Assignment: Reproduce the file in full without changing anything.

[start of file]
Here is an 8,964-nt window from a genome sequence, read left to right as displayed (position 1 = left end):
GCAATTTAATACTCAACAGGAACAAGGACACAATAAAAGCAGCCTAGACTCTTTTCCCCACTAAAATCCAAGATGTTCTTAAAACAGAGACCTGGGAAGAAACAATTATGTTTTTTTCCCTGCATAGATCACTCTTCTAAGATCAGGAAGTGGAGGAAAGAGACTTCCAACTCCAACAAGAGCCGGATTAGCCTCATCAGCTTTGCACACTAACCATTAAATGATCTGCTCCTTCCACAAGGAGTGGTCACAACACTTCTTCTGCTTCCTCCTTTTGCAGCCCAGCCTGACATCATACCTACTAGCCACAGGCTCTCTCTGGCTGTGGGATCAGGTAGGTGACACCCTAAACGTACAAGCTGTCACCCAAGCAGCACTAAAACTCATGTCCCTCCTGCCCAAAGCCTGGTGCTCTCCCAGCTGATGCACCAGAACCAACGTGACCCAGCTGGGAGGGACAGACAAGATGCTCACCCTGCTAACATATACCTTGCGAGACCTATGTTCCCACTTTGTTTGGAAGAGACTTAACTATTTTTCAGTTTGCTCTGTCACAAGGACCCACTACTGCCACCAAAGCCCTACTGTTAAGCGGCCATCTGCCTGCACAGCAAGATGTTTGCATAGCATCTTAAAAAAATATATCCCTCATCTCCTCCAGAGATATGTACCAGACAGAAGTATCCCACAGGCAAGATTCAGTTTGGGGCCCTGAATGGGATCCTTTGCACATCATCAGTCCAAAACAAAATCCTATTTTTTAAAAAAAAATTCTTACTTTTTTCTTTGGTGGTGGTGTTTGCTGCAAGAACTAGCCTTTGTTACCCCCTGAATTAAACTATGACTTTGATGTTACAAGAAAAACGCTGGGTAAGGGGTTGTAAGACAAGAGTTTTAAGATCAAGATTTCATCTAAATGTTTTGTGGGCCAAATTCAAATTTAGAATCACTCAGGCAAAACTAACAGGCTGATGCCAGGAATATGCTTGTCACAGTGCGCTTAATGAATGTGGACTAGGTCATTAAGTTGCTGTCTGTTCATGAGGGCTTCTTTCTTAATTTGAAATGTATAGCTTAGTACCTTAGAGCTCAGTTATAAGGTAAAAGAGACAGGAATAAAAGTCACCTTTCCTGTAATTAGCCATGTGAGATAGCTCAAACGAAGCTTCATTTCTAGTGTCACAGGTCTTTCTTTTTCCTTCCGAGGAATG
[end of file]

Here is an 8,964-nt window from a genome sequence, read left to right as displayed (position 1 = left end):
GCAATTTAATACTCAACAGGAACAAGGACACAATAAAAGCAGCCTAGACTCTTTTCCCCACTAAAATCCAAGATGTTCTTAAAACAGAGACCTGGGAAGAAACAATTATGTTTTTTTCCCTGCATAGATCACTCTTCTAAGATCAGGAAGTGGAGGAAAGAGACTTCCAACTCCAACAAGAGCCGGATTAGCCTCATCAGCTTTGCACACTAACCATTAAATGATCTGCTCCTTCCACAAGGAGTGGTCACAACACTTCTTCTGCTTCCTCCTTTTGCAGCCCAGCCTGACATCATACCTACTAGCCACAGGCTCTCTCTGGCTGTGGGATCAGGTAGGTGACACCCTAAACGTACAAGCTGTCACCCAAGCAGCACTAAAACTCATGTCCCTCCTGCCCAAAGCCTGGTGCTCTCCCAGCTGATGCACCAGAACCAACGTGACCCAGCTGGGAGGGACAGACAAGATGCTCACCCTGCTAACATATACCTTGCGAGACCTATGTTCCCACTTTGTTTGGAAGAGACTTAACTATTTTTCAGTTTGCTCTGTCACAAGGACCCACTACTGCCACCAAAGCCCTACTGTTAAGCGGCCATCTGCCTGCACAGCAAGATGTTTGCATAGCATCTTAAAAAAATATATCCCTCATCTCCTCCAGAGATATGTACCAGACAGAAGTATCCCACAGGCAAGATTCAGTTTGGGGCCCTGAATGGGATCCTTTGCACATCATCAGTCCAAAACAAAATCCTATTTTTTAAAAAAAAATTCTTACTTTTTTCTTTGGTGGTGGTGTTTGCTGCAAGAACTAGCCTTTGTTACCCCCTGAATTAAACTATGACTTTGATGTTACAAGAAAAACGCTGGGTAAGGGGTTGTAAGACAAGAGTTTTAAGATCAAGATTTCATCTAAATGTTTTGTGGGCCAAATTCAAATTTAGAATCACTCAGGCAAAACTAACAGGCTGATGCCAGGAATATGCTTGTCACAGTGCGCTTAATGAATGTGGACTAGGTCATTAAGTTGCTGTCTGTTCATGAGGGCTTCTTTCTTAATTTGAAATGTATAGCTTAGTACCTTAGAGCTCAGTTATAAGGTAAAAGAGACAGGAATAAAAGTCACCTTTCCTGTAATTAGCCATGTGAGATAGCTCAAACGAAGCTTCATTTCTAGTGTCACAGGTCTTTCTTTTTCCTTCCGAGGAATG